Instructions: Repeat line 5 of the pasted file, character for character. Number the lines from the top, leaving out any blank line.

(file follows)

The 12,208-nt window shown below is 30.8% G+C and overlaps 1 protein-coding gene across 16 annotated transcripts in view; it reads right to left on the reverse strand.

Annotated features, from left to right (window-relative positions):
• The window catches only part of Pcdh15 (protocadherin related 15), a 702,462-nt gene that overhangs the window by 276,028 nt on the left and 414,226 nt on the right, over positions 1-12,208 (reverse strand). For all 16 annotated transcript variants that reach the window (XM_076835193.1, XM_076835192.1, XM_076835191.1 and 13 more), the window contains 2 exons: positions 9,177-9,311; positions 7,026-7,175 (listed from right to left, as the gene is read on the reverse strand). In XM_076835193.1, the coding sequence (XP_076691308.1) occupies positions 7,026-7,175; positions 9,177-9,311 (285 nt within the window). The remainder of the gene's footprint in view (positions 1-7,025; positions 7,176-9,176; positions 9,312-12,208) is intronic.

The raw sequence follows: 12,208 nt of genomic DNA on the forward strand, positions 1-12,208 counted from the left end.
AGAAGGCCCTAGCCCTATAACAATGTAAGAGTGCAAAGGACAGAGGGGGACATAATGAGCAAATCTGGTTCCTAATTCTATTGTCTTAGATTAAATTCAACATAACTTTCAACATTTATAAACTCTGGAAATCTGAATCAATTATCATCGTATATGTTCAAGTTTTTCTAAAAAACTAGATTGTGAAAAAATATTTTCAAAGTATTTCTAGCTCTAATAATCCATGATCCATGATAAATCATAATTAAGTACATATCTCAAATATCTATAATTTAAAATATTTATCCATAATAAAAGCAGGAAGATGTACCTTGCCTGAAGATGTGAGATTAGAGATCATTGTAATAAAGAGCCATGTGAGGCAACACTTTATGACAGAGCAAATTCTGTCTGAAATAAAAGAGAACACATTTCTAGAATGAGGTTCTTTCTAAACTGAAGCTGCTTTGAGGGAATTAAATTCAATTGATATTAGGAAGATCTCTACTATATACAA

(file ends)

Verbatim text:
AGAAGGCCCTAGCCCTATAACAATGTAAGAGTGCAAAGGACAGAGGGGGACATAATGAGCAAATCTGGTTCCTAATTCTATTGTCTTAGATTAAATTCAACATAACTTTCAACATTTATAAACTCTGGAAATCTGAATCAATTATCATCGTATATGTTCAAGTTTTTCTAAAAAACTAGATTGTGAAAAAATATTTTCAAAGTATTTCTAGCTCTAATAATCCATGATCCATGATAAATCATAATTAAGTACATATCTCAAATATCTATAATTTAAAATATTTATCCATAATAAAAGCAGGAAGATGTACCTTGCCTGAAGATGTGAGATTAGAGATCATTGTAATAAAGAGCCATGTGAGGCAACACTTTATGACAGAGCAAATTCTGTCTGAAATAAAAGAGAACACATTTCTAGAATGAGGTTCTTTCTAAACTGAAGCTGCTTTGAGGGAATTAAATTCAATTGATATTAGGAAGATCTCTACTATATACAA